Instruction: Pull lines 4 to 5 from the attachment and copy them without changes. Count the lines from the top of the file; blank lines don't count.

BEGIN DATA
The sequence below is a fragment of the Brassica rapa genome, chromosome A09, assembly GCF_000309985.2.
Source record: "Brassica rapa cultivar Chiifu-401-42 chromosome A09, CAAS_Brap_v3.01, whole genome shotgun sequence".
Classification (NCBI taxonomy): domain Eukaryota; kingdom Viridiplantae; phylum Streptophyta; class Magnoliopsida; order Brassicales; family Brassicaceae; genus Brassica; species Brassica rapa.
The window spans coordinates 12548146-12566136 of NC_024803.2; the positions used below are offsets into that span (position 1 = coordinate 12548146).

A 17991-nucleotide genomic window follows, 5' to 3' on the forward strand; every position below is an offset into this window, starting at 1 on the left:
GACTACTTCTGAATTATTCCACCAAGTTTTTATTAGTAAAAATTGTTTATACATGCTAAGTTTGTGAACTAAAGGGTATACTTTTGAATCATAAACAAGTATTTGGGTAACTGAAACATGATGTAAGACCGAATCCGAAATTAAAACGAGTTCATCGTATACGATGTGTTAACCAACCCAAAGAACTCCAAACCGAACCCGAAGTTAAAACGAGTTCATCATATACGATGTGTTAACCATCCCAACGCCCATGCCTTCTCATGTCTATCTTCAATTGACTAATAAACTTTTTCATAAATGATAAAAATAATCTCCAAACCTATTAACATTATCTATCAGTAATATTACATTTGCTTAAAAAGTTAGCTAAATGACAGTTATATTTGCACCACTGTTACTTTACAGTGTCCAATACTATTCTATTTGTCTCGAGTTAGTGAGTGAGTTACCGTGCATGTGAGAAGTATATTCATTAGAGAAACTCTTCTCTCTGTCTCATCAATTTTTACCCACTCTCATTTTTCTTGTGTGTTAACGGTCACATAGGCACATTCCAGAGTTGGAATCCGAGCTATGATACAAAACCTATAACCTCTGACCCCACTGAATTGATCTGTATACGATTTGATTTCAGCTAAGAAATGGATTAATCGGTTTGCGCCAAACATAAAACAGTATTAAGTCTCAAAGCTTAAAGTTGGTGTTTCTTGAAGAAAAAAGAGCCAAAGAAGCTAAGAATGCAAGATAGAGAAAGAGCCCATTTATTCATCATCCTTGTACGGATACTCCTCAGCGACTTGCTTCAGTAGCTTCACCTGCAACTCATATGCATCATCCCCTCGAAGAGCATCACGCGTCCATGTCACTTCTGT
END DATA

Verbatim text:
The window spans coordinates 12548146-12566136 of NC_024803.2; the positions used below are offsets into that span (position 1 = coordinate 12548146).

A 17991-nucleotide genomic window follows, 5' to 3' on the forward strand; every position below is an offset into this window, starting at 1 on the left: